Baby talk helps keep teenage moms in school

Leonard­town, Chop­ti­con cen­ters can now take staff’s in­fants and tod­dlers

The Enterprise - - Front Page - By JACQUI ATKIELSKI jatkiel­ski@somd­news.com

In­tended to help teen par­ents stay in school, two of the three Baby Talk cen­ters at St. Mary’s pub­lic high schools can also take in chil­dren of school staff de­pend­ing on avail­abil­ity. This year is the first the Chop­ti­con and Leonard­town cen­ters are also open to staff mem­bers who teach at nearby el­e­men­tary or mid­dle schools.

Kelly Hall, pub­lic schools’ ex­ec­u­tive di­rec­tor of sup­ple­men­tal school ser­vices, said in an email ear­lier this month that each cen­ter at Chop­ti­con, Great Mills

and Leonard­town high schools can take up to six chil­dren rang­ing in age from 6 weeks to 2 years. The Baby Talk cen­ters have been pro­vid­ing for the school dis­trict “for more than two decades,” Hall said.

Tammy Par­sons, Chop­ti­con and Leonard­town Baby Talk pro­gram di­rec­tor, said Mon­day this is “a lean year for teen moth­ers” adding that there isn’t a wait­ing list at the Leonard­town cen­ter. There are cur­rently four ba­bies each at Great Mills and Leonard­town cen­ters, and at least two at the Chop­ti­con cen­ter.

“Teens are our first pri­or­ity,” Par­sons said, adding that the Baby Talk pro­gram is “a ser­vice for the stu­dents.”

Stacy Kent, Great Mills High School Baby Talk cen­ter di­rec­tor, said there are typ­i­cally more teen par­ents at Great Mills. She said she’s ex­pect­ing up to five new ba­bies to be en­rolled through­out the rest of the school year.

Al­though most chil­dren age out of the cen­ter pro­gram af­ter their sec­ond birth­day, Kent said the chil­dren of teen par­ents can re­main en­rolled at the cen­ter un­til the par­ent grad­u­ates.

Nurs­ing moth­ers, no mat­ter if they have a child en­rolled in the pro­gram, also have a space to pump breast milk when needed, Par­sons said.

At each of the cen­ters, ba­bies and tod­dlers have a large play area with toys and books. De­pend­ing on their de­vel­op­ment, chil­dren can take their nap time in cribs or cots. The rooms are col­or­fully dec­o­rated, and chil­dren have in­di­vid­ual stor­age spa­ces for sup­plies like ex­tra clothes, di­a­pers and other items.

Re­sources are also avail­able for teen par­ents who might strug­gle to pro­vide for their child. Kent said do­na­tions like new and gen­tly used toys and cloth­ing are wel­come, and teen par­ents of­ten give back what their tod­dlers grow out of to help oth­ers.

Hall said staff use The Frog Street In­fant and

Tod­dler cur­ricu­lum to craft les­son plans, and sup­ple­ment with other Mary­land State Depart­ment of Ed­u­ca­tion rec­om­mended re­sources in­clud­ing Healthy Be­gin­nings and Cre­ative Cur­ricu­lum.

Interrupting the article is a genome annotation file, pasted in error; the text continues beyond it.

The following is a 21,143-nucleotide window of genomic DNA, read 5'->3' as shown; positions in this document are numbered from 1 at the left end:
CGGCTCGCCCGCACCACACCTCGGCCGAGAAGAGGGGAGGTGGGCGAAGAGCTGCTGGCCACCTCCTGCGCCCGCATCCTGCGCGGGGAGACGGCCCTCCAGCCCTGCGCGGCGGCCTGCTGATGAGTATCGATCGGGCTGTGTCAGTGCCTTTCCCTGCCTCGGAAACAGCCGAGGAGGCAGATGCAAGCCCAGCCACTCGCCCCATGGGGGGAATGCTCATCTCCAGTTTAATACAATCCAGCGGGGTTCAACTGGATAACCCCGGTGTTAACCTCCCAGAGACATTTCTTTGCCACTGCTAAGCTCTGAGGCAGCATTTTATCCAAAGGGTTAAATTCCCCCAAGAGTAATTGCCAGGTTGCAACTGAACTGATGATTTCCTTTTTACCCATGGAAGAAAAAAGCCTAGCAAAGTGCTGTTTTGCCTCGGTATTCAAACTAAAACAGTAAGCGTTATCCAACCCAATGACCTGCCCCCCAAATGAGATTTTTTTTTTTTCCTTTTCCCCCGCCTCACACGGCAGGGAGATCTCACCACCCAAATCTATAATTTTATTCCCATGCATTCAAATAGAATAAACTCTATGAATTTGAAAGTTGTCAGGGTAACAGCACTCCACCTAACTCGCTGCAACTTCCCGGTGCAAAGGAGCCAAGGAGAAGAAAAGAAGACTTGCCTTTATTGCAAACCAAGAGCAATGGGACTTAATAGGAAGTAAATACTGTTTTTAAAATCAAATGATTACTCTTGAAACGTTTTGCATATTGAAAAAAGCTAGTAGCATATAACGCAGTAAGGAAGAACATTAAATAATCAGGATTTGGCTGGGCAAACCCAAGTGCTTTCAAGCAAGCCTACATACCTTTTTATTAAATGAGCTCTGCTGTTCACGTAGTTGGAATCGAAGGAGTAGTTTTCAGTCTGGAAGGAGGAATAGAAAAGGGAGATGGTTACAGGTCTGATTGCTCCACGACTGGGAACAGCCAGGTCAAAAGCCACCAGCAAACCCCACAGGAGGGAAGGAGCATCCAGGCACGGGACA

Chil­dren also de­velop their cre­ative skills through fin­ger paint­ing and play­ing out­side at play­grounds just for them, Par­sons said.

Hall said staff cre­ate daily sched­ules for the chil­dren based on in­di­vid­ual check­lists of phys­i­cal, per­sonal, so­cial, lan­guage and cog­ni­tive de­vel­op­ment.

Staff also work in­di­vid­u­ally with teen par­ents to en­sure they’re in school ev­ery day “and can grad­u­ate,” Par­sons said.

Hall said stu­dents with the Teacher Acad­emy of Mary­land classes also per­form ob­ser­va­tions ap­pro­pri­ate to their class­work, and high school stu­dents can sat­isfy their Child De­vel­op­ment II in­tern­ship re­quire­ments by ob­serv­ing and work­ing with pro­gram staff.

Stu­dent aides also re­ceive a cer­tifi­cate at the end of the school year in-

di­cat­ing how many hours they worked with in­fants and tod­dlers, Hall said. “This time can be ap­plied to­ward the ex­pe­ri­ence sec­tion when ap­ply­ing for their Per­son­nel Qual­i­fi­ca­tion Card from the Mary­land State Depart­ment of Ed­u­ca­tion’s Of­fice of Child Care,” she said.

Stu­dents in­ter­ested in early child­hood ed­u­ca­tion can also get high school credit for work­ing in Baby Talk through stu­dent ser­vice learn­ing, Hall said.

Hall said teen par­ents pay “a nom­i­nal fee de­pen­dent on their so­cio-eco­nomic sta­tus.” She said dis­counted rates are avail­able to those who have

“good grades and ex­cel­lent at­ten­dance.” School staff who en­roll their chil­dren pay about $180 a week for their chil­dren to par­tic­i­pate.

Ba­bies of teen par­ents are not counted as St. Mary’s pub­lic school stu­dents, Hall said, but staff keep records of the ba­bies’ at­ten­dance, health needs and other in­for­ma­tion. “Di­a­per­ing is recorded [and] the types of ac­tiv­i­ties the child par­tic­i­pated in that day are noted,” she said. Staff re­port to par­ents at the end of each day re­gard­ing their child’s be­hav­ior and ac­tiv­i­ties at the cen­ter, Hall said.

Hall said the Baby Talk pro­grams part­ner with other early child­hood pro­grams like the Judy Cen­ter, Head Start, and the pub­lic schools’ prekinder­garten classes. She said “teen par­ents are in­vited to par­tic­i­pate in the Judy Cen­ter’s Par­ent Cafes and other par­ent work­shops such as [those about] con­scious dis­ci­pline.”

Kent said the Baby Talk pro­gram is “com­pletely funded” by the pub­lic schools’ bud­get and fees paid by par­ents.

See www.mary­lan­dex­cels.org to as­sess the qual­ity of St. Mary’s Baby Talk Cen­ters or other area day cares.

STAFF PHOTO BY JACQUI ATKIELSKI

Andrew Beyer, left, 15 months, looks up Mon­day while eat­ing ravi­oli, mixed veg­eta­bles and ap­ple­sauce while Bai­ley Mills, 3, looks at him at the Baby Talk cen­ter at Leonard­town High School.

Newspapers in English

Newspapers from USA

© PressReader. All rights reserved.